Fuzzy-based Gain Adaptive Scheme for Set-Point Modulated Model Reference Adaptive Controller

Fuzzy-based Gain Adaptive Scheme for Set-Point Modulated Model Reference Adaptive Controller

A. K. Pal (Heritage Institute of Technology, India), Indrajıt Naskar (Heritage Institute of Technology, India) and Sampa Paul (Heritage Institute of Technology, India)
Copyright: © 2018 |Pages: 19
DOI: 10.4018/IJNCR.2018100101

Abstract

In model reference adaptive controller (MRACs), the adaptive gain of the controller is varied according to the process dynamic variation as it is directly related with the system stability. In MRAC, there is no provision of an automatic selection of adaptive gain and adaptation rate. To get rid of this problem and for the automatic selection of adaptive gain, a fuzzy-based scheme is presented in this article. In the proposed fuzzy-based technique, the controller output gain is illustrated as the function of input process parameters, which is continuously amended for any process parameter variations. A set-point modulation scheme is also incorporated to tackle the undesired process parameter variations and to improve performance indices of the process under control. The performance of the proposed set-point modulated fuzzy-based model reference adaptive controller (SFMRAC) is demonstrated on different second order linear, marginally stable and nonlinear models. The scheme is also explored on a real-time twin arm overhead crane for transport of material without pendulation.
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Introduction

Conventional controllers are the most widely used controllers in industry to control the dynamics of any process (Shinskey, 1998; Basilio, & Matos, 2002). But certain short comings of conventional controllers restrict its use in critical applications. Conventional PID controllers fail to deliver good results in the system where certain system parameters are not known or change over time, in such cases adaptive control techniques may be used as an alternative (Benjelloun, Mechlih, & Boukas, 1993; Tsai, Huang, Chen, & Hwang, 2004). One particular way of handling this problem is the use of model reference adaptive controller (MRAC). Here, a reference process model whose dynamics in response to a reference input should be followed by the actual process (Astrom, & Bjorn, 2001). MRAC is a direct tuning strategy with adjusting mechanism that enables it to achieve desired result even in system parameter variations (Cirrincione, & Pucci, 2005; Kersting, & Martin, 2017).

In MRAC, the process output always tracks the response of a reference model and accordingly it adjusts the controller parameters to provide desired performance. However, often it is observed that MRAC fails to deliver good results for the higher order, complex and nonlinear systems as it is unable to change adaptation gain automatically according to the process requirement (Mushiri, Mahachil, & Mbohwa, 2017). In such cases, fuzzy or other soft-computing techniques may be used as an alternative (Naskar, & Pal, 2017). In the process industry, generally a skilled human operator always tries to manipulate the process input, usually by adjusting the controller gain based on the current process states to get the process ‘optimally’ controlled. The proper tuning of the output control action / adaptation gain is very important, as it is equivalent to the controller gain. This output gain has been given the highest priority because of its strong influence on the system performance and stability of the system (Basilio, & Matos, 2002).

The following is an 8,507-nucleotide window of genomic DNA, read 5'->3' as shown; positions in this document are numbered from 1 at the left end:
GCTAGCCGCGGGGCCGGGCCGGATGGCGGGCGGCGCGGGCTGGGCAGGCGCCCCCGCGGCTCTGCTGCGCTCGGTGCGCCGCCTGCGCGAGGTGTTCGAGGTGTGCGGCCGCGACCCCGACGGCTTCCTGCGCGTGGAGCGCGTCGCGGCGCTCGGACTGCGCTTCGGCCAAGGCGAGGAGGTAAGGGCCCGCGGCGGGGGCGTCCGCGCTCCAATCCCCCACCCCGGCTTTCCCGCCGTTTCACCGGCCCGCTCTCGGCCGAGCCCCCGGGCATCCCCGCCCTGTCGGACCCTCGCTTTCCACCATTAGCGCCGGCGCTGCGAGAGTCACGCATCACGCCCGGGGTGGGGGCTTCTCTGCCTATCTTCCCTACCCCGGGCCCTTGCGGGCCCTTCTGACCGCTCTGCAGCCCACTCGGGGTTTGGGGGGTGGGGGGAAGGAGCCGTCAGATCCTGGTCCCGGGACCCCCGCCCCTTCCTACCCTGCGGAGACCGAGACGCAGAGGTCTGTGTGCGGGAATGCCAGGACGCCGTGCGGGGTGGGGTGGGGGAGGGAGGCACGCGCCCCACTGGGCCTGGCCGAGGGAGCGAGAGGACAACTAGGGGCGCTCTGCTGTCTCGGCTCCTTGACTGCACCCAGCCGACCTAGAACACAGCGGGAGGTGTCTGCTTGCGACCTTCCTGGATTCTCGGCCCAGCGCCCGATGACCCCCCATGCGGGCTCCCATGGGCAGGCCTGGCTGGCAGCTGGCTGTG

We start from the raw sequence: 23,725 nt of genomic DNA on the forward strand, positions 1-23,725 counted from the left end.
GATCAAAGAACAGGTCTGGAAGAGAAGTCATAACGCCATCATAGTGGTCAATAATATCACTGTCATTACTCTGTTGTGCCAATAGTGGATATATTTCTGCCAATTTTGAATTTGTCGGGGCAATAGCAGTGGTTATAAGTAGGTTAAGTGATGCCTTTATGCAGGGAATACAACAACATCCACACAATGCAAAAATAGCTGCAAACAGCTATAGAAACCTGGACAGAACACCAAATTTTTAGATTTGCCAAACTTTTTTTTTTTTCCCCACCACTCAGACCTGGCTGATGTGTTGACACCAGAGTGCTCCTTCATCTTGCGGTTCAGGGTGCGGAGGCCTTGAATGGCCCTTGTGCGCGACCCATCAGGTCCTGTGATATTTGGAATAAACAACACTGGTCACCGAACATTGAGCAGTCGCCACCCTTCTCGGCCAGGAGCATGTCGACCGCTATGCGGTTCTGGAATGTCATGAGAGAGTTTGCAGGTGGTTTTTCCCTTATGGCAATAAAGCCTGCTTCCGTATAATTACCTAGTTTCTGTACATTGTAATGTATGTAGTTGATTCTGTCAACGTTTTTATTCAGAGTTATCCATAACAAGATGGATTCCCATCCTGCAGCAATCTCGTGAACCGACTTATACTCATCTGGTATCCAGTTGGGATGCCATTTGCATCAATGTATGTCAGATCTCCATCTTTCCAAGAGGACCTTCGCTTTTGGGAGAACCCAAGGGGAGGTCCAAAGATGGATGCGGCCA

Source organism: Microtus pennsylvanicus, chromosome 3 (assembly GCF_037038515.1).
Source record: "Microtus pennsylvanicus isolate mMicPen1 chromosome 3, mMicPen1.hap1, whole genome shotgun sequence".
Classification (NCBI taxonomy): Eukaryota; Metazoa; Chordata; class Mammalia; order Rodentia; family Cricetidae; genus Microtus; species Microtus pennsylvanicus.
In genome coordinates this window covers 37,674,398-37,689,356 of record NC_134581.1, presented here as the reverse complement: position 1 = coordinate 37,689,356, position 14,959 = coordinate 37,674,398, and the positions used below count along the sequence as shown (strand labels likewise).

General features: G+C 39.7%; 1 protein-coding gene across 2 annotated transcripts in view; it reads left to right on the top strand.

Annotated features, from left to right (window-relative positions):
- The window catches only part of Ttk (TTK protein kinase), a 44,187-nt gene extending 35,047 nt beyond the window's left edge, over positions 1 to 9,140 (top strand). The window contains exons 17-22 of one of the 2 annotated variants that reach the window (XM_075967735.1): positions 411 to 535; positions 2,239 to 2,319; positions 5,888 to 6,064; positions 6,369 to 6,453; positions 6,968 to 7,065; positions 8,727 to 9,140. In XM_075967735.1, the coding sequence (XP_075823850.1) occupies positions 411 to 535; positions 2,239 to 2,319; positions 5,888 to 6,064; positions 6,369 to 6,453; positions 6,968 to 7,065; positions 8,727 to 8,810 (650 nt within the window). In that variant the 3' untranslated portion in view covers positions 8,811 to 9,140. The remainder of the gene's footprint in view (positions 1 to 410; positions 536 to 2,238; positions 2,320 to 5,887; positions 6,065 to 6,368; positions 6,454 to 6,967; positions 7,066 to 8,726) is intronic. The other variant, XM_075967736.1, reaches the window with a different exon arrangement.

The fuzzy logic system is a soft computing tool that can be used to powerfully get things done. It deals with uncertainty and provides an inference structure that enables appropriate human reasoning capabilities. The human brain interprets imprecise and incomplete sensory information provided by perceptive organs. The fuzzy set theory provides a systematic calculus to deal with such information linguistically, and it performs numerical computation by using linguistic labels stipulated by membership functions. Moreover, a selection of fuzzy if- then rules forms the key component of a fuzzy inference system that can effectively model human expertise in a specific application (Naskar, & Pal, 2017). Fuzzy logic reflects how people think and it attempts to model our sense of words, our decision making and our common sense. As a result, it is leading to new and more human intelligent systems. Fuzzy logic unlike Boolean or crisp logic, deals with problems that have vagueness or imprecision. It deals with uncertainty in engineering by attaching degrees of uncertainty to the answer to a logical question. The fuzzy knowledge-based system can track the system parameter variations easily and it able to deal with the problem of uneven load, inertia and set point variations (Pal, & Mudi, 2012; Koo, 2001; Abid, Chtourou, & Toumi, 2009).

The paper suggested a modified version of MRAC using fuzzy logic which is capable to adjust the system parameter variations by changing the adaptive gain as required. The design fuzzy based MRAC is expected to provide improved performance as it includes the process dynamics. The developed controller is further modified using a set-point adjustment scheme and subsequently its performance is investigated in different processes with system parameter variations.

In this section, the proposed work is presented through a flowchart representation as follows:

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